Colin Kaepernick is a top activist, but facts and stats show he is a mediocre quarterback

Colin Kaepernick would almost certainly have to accept a backup role if he wants to return to the NFL.

Former 49ers quarterback Colin Kaepernick has been out of work since 2016 in large part due to his taking a knee during the National Anthem prior to games.  But it’s not the only reason.

NFL Commissioner Roger Goodell said last night that he supports Kaepernick’s return to the NFL.  As it is likely a majority of NFL players will follow Kaepernick’s example of taking a knee during the Anthem to protest police violence against unarmed black men, Kaepernick’s stigma as an activist will no longer be a barrier against his employment.  General managers will decide his status based upon quarterback ability.

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Whether he can still play after three seasons of dormancy will be determined in workouts.  Whether he could play when he was still with the 49ers is on tape and in the numbers.

Let’s look at the numbers.

  • As a starter, Kaepernick built a 28-30 record, including a 1-10 record during 2016 – his final season.
  • His final two seasons, Kaepernick’s QBRs were 43.4 – ranking 30th; and 49.5 – ranking 22nd among QBs. (50 is supposed to be calculated as an average rating).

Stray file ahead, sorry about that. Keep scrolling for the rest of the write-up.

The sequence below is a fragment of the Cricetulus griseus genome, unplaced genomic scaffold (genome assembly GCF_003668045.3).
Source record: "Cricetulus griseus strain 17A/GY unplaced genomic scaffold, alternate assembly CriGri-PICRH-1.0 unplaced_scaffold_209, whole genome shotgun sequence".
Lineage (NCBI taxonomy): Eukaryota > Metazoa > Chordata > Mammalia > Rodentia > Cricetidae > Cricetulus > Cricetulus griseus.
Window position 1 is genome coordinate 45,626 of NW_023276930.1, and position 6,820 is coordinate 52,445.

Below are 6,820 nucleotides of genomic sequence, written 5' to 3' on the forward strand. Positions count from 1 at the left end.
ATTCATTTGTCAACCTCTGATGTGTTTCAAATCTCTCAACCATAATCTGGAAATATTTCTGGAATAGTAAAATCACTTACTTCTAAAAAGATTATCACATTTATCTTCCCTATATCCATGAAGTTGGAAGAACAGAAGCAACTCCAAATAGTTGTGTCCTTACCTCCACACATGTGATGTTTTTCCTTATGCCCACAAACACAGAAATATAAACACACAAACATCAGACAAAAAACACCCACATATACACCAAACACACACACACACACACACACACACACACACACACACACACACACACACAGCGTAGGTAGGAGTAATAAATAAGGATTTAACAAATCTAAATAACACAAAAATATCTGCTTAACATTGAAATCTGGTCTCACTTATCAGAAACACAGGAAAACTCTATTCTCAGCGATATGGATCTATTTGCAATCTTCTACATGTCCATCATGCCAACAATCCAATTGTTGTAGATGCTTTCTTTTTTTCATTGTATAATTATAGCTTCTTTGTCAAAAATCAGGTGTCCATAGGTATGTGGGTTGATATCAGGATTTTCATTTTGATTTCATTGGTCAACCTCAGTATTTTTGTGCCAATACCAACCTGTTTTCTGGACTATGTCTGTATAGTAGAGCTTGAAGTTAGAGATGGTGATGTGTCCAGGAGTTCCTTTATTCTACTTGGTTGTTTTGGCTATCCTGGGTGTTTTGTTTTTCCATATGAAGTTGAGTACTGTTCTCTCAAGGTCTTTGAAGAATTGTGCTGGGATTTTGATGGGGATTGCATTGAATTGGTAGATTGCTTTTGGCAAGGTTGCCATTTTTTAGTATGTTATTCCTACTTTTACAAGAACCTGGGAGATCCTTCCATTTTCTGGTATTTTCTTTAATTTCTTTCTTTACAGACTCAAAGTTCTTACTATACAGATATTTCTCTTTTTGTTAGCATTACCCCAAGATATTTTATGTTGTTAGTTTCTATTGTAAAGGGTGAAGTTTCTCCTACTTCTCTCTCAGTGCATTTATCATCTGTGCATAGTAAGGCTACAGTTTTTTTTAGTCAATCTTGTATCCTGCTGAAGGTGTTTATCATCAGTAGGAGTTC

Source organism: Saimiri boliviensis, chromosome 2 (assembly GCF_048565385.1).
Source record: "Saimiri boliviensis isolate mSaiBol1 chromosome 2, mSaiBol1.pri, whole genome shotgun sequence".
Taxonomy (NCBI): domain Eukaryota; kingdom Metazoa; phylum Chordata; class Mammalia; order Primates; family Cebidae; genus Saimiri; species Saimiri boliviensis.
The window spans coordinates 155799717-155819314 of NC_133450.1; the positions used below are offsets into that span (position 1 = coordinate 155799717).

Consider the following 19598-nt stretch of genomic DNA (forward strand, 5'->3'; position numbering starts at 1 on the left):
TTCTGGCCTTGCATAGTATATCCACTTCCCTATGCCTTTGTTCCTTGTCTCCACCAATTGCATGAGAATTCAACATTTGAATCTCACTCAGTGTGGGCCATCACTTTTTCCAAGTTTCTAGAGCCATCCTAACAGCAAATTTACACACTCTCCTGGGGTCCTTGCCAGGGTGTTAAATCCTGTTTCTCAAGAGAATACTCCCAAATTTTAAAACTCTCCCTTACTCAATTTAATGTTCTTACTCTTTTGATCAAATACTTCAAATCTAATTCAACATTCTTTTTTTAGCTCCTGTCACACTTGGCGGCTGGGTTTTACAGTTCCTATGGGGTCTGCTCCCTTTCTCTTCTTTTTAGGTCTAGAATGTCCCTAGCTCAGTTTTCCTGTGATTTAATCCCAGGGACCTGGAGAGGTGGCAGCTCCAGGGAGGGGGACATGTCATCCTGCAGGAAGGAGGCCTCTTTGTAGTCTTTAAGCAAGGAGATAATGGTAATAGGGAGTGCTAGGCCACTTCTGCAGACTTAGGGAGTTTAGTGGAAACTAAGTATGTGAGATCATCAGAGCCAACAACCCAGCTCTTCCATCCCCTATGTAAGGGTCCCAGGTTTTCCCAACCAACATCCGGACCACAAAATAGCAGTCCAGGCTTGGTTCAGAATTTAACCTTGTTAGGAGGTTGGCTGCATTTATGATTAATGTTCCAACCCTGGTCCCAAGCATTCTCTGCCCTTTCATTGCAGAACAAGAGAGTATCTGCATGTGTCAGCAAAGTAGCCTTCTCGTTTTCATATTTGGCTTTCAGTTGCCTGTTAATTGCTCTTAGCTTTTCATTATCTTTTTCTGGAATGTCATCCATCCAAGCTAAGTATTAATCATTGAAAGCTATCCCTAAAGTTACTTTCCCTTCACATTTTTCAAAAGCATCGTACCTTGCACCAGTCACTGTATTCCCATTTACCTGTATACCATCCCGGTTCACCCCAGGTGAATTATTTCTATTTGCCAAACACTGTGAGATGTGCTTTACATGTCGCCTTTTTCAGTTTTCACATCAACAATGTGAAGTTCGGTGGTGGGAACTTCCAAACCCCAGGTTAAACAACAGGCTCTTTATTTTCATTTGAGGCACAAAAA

• In 58 starts, Kaepernick threw for an average of of 1.24 touchdowns per game.  As a comparison over a similar period in the same era, Andrew Luck averaged two TDs per game.  In 2015 and 2016, Kaepernick ranked 30th and 13th in touchdown percentage.
  • Even in 2013 when the 49ers nearly won a Super Bowl, Kaepernick was good not great.  The offense was run first because the defense, which ranked in the top 10 in almost every statistical category, was dominant.  The running game ranked third in attempts and yards and fourth in TDs.
  • Kaepernick ranked eighth in QBR and 10th in passer rating in 2013.
  • At his best, which came in 2013, Kaepernick was a good starting quarterback who fit coach Jim Harbaugh’s system.  And to be fair during his final season, he was much better than the 1-10 record the 49ers mounted with him as a starter.  He got too much credit in 2013 and too much blame for 2016.

Roughly half of the NFL teams would benefit from Kaepernick as a back-up, but there are precious few if any where he fits as a starter – regardless of whatever baggage he might bring to a franchise – especially now that the baggage will be diffused by hundreds of players across many sports.

Kaepernick is now clearly on the right side of history for protesting against police brutality.  We may be entering an era where the typical response to the National Anthem changes permanently from standing at attention to taking a knee to honor our flag, our country, and the fight for justice among people who have been preyed upon for 400 years – all because of Kaepernick.

Whether that makes Kaepernick slam dunk employable at the level of his choosing is a different issue.  Will he be satisfied with a prove-it deal to carry a clipboard and hope for an opportunity?  His answer to that question will determine whether 2020 will be yet another year when Kaepernick sits or suits up.


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